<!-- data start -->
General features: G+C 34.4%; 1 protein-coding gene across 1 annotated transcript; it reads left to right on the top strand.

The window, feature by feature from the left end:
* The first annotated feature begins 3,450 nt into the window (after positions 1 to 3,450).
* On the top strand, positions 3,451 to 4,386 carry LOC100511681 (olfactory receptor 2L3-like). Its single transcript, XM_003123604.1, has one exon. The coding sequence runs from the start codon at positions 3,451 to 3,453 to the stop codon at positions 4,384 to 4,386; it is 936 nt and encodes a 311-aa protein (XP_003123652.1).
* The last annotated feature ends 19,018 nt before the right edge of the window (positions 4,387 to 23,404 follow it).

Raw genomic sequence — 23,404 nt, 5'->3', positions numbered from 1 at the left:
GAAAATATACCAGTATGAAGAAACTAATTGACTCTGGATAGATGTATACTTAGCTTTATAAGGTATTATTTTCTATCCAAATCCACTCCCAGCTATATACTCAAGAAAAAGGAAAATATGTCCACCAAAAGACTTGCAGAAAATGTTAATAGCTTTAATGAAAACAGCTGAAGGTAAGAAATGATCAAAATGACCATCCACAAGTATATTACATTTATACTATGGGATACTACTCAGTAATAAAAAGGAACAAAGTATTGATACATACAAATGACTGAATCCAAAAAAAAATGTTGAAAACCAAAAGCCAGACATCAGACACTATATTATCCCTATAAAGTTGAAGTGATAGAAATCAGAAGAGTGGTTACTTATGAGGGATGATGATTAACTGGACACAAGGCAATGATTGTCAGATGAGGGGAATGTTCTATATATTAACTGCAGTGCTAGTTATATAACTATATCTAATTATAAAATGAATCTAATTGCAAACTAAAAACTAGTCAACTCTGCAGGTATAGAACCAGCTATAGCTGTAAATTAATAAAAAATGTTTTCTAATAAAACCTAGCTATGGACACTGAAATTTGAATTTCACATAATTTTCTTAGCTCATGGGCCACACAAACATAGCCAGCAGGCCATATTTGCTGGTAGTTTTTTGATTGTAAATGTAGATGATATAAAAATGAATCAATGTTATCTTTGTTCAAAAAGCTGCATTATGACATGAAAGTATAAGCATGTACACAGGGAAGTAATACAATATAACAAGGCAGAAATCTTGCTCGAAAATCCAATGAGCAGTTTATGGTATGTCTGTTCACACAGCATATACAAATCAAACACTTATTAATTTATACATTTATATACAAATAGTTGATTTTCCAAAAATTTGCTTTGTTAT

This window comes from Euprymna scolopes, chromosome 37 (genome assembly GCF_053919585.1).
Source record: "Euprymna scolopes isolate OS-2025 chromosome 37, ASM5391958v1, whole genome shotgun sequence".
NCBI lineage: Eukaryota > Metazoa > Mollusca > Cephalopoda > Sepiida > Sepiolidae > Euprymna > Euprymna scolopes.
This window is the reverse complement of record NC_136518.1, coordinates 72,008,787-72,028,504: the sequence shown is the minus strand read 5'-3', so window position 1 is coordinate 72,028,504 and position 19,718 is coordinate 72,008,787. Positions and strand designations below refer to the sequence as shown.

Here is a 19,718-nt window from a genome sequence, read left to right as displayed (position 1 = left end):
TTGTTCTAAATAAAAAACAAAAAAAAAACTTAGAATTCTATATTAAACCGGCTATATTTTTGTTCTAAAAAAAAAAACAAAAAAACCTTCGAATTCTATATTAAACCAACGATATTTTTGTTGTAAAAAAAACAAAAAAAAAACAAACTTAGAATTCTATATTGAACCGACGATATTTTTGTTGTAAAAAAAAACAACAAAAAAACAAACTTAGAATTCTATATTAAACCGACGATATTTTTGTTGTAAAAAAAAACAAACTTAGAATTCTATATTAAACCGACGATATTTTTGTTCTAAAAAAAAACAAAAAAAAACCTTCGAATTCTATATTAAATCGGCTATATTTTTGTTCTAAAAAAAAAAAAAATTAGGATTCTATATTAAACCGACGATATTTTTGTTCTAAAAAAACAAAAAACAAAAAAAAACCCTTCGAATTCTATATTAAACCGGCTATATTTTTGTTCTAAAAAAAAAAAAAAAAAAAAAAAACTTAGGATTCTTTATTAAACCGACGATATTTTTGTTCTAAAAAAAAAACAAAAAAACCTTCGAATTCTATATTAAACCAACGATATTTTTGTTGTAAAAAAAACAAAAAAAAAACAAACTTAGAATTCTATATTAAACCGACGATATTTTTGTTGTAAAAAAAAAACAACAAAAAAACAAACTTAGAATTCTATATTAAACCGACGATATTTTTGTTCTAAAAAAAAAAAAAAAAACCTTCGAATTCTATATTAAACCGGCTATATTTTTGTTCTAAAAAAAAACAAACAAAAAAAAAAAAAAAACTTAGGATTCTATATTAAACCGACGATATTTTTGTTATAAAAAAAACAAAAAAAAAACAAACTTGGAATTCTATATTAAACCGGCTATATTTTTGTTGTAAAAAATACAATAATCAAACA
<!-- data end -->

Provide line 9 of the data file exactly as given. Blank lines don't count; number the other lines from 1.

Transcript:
Source record: "Euprymna scolopes isolate OS-2025 chromosome 37, ASM5391958v1, whole genome shotgun sequence".